This may sound a little unfair. After all, a standard Microsoft installation would include something called Equation Editor. Suffice to say, it wasn‘t advertised in the promotional videos. Software like Matlab was considered vastly superior and had the added advantage that you could analyze the equations as well. Anyway, the good news is that Microsoft has taken a big step forwards with Office 2010 and it‘s now possible to correctly display formulas in a pretty painless fashion. In Excel 2010, you should select the Insert ribbon, and click Equation. This creates a textbox and brings up a whole new ribbon with options for inserting equations. As well as providing easy access to the main Greek symbols, Microsoft have provided quick access to a number of simple functions, such as fractions and exponentials.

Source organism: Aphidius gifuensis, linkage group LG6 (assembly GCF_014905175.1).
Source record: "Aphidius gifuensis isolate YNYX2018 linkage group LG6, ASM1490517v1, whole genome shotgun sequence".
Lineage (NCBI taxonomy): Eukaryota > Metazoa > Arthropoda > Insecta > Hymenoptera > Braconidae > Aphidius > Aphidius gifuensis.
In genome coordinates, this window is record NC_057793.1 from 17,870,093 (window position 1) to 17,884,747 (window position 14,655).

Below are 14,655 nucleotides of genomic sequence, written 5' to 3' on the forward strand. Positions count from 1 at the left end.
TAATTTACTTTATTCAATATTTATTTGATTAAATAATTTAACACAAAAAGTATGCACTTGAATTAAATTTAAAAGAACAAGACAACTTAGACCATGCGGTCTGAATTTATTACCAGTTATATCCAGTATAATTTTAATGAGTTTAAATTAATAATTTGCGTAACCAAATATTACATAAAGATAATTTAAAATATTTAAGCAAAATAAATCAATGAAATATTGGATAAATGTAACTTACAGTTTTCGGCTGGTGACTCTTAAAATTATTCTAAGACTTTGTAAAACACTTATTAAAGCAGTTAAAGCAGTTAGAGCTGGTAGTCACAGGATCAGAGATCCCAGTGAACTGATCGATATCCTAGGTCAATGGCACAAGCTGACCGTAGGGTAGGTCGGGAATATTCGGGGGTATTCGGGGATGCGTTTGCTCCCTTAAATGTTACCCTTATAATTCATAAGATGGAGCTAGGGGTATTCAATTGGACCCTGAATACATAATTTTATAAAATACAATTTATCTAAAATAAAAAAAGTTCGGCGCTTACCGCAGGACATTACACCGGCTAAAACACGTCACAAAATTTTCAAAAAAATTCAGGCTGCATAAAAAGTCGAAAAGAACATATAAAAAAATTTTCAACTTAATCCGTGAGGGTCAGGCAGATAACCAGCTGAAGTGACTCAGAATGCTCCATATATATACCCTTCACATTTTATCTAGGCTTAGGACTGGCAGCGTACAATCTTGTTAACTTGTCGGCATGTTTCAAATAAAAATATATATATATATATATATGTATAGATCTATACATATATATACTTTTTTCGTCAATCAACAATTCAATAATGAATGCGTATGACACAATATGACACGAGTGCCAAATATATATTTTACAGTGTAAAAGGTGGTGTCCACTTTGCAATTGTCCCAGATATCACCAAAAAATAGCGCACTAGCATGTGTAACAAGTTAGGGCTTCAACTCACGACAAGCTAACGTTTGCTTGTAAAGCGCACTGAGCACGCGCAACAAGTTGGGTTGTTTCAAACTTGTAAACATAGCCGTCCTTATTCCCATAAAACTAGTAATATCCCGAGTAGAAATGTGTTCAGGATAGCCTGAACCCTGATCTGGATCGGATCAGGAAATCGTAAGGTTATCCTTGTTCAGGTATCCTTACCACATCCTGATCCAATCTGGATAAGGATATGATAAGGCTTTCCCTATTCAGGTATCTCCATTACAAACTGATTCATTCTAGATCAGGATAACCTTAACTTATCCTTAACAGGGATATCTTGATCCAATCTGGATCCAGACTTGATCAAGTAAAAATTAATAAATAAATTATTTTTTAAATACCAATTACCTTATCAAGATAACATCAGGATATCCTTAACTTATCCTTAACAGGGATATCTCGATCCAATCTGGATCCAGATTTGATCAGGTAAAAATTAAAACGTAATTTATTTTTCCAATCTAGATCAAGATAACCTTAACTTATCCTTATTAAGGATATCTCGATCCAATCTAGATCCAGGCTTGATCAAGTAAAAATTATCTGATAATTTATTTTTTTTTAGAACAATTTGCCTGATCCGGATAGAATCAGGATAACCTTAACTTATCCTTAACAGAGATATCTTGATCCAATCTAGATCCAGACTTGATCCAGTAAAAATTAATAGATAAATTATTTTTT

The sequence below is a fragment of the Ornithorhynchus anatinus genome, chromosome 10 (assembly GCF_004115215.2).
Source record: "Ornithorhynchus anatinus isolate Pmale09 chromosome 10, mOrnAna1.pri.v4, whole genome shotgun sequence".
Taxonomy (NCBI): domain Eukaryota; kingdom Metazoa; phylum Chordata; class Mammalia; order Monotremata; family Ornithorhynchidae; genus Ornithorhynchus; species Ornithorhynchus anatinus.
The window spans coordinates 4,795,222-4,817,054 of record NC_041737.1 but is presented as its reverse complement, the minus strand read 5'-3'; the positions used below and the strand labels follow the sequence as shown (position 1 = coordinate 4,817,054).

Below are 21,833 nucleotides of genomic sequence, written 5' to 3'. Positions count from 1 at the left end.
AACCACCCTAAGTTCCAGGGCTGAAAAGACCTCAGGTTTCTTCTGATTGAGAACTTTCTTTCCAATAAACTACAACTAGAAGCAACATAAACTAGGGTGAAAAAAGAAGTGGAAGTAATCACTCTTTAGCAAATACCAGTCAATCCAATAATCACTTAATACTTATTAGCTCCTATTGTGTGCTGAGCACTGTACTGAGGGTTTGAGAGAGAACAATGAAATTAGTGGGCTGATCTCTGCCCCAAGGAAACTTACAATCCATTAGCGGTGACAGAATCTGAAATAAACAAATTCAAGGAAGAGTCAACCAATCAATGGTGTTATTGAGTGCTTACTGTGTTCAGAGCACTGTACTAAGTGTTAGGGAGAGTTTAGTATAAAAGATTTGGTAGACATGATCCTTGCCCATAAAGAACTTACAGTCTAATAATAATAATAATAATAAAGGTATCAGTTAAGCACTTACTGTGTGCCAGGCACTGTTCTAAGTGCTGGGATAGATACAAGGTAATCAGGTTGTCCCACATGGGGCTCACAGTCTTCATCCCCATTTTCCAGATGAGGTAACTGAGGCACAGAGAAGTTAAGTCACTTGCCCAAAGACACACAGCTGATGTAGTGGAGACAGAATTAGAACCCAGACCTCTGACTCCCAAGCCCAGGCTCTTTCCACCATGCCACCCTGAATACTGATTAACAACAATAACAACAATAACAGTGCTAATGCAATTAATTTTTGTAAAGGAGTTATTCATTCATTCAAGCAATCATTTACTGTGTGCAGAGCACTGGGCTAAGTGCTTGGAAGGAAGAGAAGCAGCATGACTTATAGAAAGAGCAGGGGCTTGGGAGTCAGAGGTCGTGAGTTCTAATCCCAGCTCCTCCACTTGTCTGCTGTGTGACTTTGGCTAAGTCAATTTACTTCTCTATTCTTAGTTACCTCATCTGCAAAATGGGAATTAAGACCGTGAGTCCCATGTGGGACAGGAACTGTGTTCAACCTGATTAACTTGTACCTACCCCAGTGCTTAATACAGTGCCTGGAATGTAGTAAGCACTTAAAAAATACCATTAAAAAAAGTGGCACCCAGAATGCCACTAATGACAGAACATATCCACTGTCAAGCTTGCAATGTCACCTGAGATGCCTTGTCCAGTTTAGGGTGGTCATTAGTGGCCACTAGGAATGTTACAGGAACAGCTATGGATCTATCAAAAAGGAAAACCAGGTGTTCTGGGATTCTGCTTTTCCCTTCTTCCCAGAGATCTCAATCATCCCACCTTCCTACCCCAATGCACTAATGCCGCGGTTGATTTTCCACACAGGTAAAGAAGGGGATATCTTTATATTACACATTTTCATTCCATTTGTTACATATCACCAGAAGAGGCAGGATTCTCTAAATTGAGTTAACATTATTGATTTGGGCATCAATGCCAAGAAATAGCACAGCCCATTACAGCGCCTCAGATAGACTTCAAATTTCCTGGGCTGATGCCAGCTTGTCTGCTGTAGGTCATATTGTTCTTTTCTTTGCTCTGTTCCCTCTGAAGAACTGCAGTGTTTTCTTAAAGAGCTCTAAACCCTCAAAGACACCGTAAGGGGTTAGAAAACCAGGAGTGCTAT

Just as with HTML editors, various open-source software programs have sprung up to provide an alternative to the dominant player, Dreamweaver in the case of website editors and Microsoft office in the case of office application suites. Whereas in the webpage authoring arena you have NVU, SeaMonkey and KompoZer, in the office application suite you have LibreOffice (formerly called OpenOffice) and NeoOffice.